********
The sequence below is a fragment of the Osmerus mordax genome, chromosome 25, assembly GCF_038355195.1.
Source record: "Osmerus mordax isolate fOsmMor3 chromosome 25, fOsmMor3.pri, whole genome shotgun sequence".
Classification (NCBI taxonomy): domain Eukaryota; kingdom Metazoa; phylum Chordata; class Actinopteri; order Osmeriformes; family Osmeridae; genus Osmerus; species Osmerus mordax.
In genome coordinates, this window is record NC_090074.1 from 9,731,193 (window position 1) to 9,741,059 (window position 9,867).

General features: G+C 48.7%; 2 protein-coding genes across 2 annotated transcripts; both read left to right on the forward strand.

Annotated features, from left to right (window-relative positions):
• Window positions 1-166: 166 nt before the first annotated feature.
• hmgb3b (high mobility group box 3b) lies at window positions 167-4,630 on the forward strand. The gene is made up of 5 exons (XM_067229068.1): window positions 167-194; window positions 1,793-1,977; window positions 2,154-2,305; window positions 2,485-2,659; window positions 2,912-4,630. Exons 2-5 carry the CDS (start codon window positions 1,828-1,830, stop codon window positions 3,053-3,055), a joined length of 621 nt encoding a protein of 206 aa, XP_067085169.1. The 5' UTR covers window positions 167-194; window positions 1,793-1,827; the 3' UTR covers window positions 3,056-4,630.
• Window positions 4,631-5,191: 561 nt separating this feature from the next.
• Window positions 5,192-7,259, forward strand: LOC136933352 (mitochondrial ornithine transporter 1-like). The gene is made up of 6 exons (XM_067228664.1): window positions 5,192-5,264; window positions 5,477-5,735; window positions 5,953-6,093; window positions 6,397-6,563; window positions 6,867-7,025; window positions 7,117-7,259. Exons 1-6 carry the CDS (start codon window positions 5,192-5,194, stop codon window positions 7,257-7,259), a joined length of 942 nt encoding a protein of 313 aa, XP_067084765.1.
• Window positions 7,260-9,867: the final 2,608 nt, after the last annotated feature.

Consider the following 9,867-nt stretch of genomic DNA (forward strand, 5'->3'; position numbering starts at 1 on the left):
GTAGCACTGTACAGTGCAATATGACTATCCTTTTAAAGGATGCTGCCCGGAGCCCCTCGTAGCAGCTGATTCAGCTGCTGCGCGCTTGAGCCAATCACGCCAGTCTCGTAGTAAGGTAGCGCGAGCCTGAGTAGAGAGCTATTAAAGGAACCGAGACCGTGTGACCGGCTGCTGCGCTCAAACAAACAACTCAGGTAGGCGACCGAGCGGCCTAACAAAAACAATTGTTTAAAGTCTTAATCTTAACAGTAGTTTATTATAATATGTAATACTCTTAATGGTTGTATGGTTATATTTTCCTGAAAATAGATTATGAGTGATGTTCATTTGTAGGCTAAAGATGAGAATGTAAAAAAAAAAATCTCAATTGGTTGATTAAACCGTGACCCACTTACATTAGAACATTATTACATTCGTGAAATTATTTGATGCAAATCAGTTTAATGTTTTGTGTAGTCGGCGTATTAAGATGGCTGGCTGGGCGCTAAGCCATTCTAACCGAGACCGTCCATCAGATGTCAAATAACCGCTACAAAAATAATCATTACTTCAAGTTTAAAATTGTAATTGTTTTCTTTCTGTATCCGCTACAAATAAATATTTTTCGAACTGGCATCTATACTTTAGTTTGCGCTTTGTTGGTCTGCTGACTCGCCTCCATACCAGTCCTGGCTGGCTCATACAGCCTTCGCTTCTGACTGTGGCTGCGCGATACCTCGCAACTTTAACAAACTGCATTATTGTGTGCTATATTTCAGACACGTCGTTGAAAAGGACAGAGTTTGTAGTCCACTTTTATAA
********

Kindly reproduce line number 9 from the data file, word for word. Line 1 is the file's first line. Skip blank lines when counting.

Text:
• Window positions 4,631-5,191: 561 nt separating this feature from the next.